One of his advisees is current Director of the SC&I Master of Information Program and Associate Teaching Professor of Library and Information Science Lilia Pavlovsky. “I first met Nick when he came to Rutgers just as I was graduating from the master’s program,” Pavlovsky said. “I returned a few years later to start Ph.D. coursework and when I took the class he taught (in a subject area he is renowned for) Human Information Behavior, my entire perspective on the field of study was redefined through the insights presented in the class and his perspective on the subject. To this day this is not just a course, but a subject area that is deeply influential in our field and its importance only grows as technology advances. He later agreed to be my dissertation adviser. Working with Nick in this capacity felt like I was playing chess with someone who was about 10 moves ahead of me. He is a great teacher and mentor. He tells you what need to hear, not what you want to hear. Working with him was challenging and rewarding.”
After completing her Ph.D., Pavolvsky applied for a grant funded faculty position (Belkin was co-PI) at SC&I to develop courses for the online modality of delivery. She was offered a non-tenure track contract at Rutgers and she has been on the LIS faculty ever since 2003. “It has been truly rewarding to work with Nick as a colleague. His guidance and perspective strongly influenced my teaching and work with curriculum design and program management,” Pavolvsky said.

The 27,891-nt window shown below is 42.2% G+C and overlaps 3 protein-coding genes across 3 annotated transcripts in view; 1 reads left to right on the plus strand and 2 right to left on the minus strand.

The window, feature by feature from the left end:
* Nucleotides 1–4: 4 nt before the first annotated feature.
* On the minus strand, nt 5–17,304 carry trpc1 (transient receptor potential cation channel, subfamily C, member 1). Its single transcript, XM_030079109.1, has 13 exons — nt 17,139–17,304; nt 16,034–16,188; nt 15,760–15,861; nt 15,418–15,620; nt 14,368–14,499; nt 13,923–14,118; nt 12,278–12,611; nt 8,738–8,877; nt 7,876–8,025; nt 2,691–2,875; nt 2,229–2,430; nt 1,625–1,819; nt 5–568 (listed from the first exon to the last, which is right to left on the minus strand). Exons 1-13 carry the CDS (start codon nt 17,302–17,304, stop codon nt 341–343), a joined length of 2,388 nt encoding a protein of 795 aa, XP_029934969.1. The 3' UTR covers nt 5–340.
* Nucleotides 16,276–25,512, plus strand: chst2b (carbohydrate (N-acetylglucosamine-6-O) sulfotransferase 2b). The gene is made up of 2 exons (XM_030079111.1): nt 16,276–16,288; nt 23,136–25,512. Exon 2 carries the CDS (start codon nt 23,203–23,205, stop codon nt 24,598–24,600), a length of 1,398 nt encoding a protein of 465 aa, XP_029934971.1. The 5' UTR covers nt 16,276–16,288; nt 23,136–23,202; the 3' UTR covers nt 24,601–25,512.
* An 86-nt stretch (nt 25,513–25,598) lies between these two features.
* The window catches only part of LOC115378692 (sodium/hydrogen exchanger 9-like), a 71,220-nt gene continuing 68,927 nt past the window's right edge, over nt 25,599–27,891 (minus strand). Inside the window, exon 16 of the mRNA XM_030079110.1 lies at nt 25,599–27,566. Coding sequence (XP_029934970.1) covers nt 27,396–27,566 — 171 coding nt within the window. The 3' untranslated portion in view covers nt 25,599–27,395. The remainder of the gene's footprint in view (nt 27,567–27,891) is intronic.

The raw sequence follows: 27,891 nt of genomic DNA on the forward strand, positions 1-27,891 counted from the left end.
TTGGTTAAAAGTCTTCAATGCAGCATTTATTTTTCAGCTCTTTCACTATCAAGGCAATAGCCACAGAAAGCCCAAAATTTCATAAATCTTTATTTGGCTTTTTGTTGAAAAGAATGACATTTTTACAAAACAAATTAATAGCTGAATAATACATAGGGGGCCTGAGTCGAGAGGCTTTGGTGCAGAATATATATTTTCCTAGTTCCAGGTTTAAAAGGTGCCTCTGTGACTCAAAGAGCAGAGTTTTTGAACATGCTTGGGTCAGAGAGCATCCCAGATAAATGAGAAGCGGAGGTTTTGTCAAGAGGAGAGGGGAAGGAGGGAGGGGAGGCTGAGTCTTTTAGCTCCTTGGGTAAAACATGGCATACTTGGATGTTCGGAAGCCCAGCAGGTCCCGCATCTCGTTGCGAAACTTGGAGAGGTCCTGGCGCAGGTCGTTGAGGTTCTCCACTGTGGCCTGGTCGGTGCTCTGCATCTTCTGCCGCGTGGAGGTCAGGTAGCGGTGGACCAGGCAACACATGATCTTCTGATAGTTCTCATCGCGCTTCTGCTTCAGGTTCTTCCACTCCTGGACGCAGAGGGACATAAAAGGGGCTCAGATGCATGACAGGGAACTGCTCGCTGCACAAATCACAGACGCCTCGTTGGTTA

Professor Marie L. Radford, current Chair of SC&I’s Library and Information Science Department, arrived at SC&I in 1985 as a doctoral student at the same time that Belkin joined the faculty. Radford was a communication student, and SC&I then required doctoral students to choose a second focus area. She chose information retrieval.
“Nick’s research on the ASK Hypothesis was ground-breaking at the time and heavily cited in the literature, and the research productivity of his students was well-known,” Radford said.
Radford took the classes Information Science 1 and 2 with Belkin and Saracevic, and she said she ended up doing her qualifying exams in communication and information retrieval. “This always served me really well because later when I started to teach at Pratt Institute I was teaching basic and advanced search courses in the humanities and social sciences, so I was really glad I had a strong information science theoretical background, ” Radford said.